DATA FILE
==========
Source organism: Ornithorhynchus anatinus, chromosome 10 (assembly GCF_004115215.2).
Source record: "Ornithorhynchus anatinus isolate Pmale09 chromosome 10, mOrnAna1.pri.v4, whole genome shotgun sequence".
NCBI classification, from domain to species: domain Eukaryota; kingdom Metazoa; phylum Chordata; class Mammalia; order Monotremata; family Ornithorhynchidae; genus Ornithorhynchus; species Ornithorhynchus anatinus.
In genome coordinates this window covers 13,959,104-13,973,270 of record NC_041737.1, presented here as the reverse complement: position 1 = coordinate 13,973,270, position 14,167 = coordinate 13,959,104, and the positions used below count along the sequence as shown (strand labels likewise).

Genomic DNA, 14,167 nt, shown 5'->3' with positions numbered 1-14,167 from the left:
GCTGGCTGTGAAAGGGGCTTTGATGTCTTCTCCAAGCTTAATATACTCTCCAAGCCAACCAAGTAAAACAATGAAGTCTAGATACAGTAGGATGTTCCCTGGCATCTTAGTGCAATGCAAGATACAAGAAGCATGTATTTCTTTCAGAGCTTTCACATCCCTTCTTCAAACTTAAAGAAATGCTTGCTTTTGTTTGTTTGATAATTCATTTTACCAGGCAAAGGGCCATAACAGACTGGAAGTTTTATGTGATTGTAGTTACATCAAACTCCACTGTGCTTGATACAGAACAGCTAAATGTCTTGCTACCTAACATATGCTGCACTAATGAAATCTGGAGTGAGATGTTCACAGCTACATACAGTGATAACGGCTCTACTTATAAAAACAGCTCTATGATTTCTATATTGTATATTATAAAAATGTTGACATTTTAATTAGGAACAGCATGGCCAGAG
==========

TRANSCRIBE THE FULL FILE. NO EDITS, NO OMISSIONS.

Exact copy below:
Source organism: Ornithorhynchus anatinus, chromosome 10 (assembly GCF_004115215.2).
Source record: "Ornithorhynchus anatinus isolate Pmale09 chromosome 10, mOrnAna1.pri.v4, whole genome shotgun sequence".
NCBI classification, from domain to species: domain Eukaryota; kingdom Metazoa; phylum Chordata; class Mammalia; order Monotremata; family Ornithorhynchidae; genus Ornithorhynchus; species Ornithorhynchus anatinus.
In genome coordinates this window covers 13,959,104-13,973,270 of record NC_041737.1, presented here as the reverse complement: position 1 = coordinate 13,973,270, position 14,167 = coordinate 13,959,104, and the positions used below count along the sequence as shown (strand labels likewise).

Genomic DNA, 14,167 nt, shown 5'->3' with positions numbered 1-14,167 from the left:
GCTGGCTGTGAAAGGGGCTTTGATGTCTTCTCCAAGCTTAATATACTCTCCAAGCCAACCAAGTAAAACAATGAAGTCTAGATACAGTAGGATGTTCCCTGGCATCTTAGTGCAATGCAAGATACAAGAAGCATGTATTTCTTTCAGAGCTTTCACATCCCTTCTTCAAACTTAAAGAAATGCTTGCTTTTGTTTGTTTGATAATTCATTTTACCAGGCAAAGGGCCATAACAGACTGGAAGTTTTATGTGATTGTAGTTACATCAAACTCCACTGTGCTTGATACAGAACAGCTAAATGTCTTGCTACCTAACATATGCTGCACTAATGAAATCTGGAGTGAGATGTTCACAGCTACATACAGTGATAACGGCTCTACTTATAAAAACAGCTCTATGATTTCTATATTGTATATTATAAAAATGTTGACATTTTAATTAGGAACAGCATGGCCAGAG